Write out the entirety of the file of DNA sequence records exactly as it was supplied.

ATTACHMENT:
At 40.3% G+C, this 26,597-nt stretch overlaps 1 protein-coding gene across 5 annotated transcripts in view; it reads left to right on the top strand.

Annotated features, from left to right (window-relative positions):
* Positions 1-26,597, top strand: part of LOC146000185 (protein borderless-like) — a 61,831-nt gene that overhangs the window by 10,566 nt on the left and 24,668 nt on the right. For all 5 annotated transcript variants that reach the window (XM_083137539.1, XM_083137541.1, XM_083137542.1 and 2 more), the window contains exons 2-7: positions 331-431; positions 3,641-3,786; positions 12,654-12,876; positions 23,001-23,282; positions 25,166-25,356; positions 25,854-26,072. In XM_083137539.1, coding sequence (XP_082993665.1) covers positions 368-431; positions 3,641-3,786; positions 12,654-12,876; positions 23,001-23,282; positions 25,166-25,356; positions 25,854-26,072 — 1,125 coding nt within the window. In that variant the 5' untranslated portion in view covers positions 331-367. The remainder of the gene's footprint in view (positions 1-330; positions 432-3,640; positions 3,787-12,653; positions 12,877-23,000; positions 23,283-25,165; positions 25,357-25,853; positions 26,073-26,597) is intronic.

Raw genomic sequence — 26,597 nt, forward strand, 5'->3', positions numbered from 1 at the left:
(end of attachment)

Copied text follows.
At 40.3% G+C, this 26,597-nt stretch overlaps 1 protein-coding gene across 5 annotated transcripts in view; it reads left to right on the top strand.

Annotated features, from left to right (window-relative positions):
* Positions 1-26,597, top strand: part of LOC146000185 (protein borderless-like) — a 61,831-nt gene that overhangs the window by 10,566 nt on the left and 24,668 nt on the right. For all 5 annotated transcript variants that reach the window (XM_083137539.1, XM_083137541.1, XM_083137542.1 and 2 more), the window contains exons 2-7: positions 331-431; positions 3,641-3,786; positions 12,654-12,876; positions 23,001-23,282; positions 25,166-25,356; positions 25,854-26,072. In XM_083137539.1, coding sequence (XP_082993665.1) covers positions 368-431; positions 3,641-3,786; positions 12,654-12,876; positions 23,001-23,282; positions 25,166-25,356; positions 25,854-26,072 — 1,125 coding nt within the window. In that variant the 5' untranslated portion in view covers positions 331-367. The remainder of the gene's footprint in view (positions 1-330; positions 432-3,640; positions 3,787-12,653; positions 12,877-23,000; positions 23,283-25,165; positions 25,357-25,853; positions 26,073-26,597) is intronic.

Raw genomic sequence — 26,597 nt, forward strand, 5'->3', positions numbered from 1 at the left: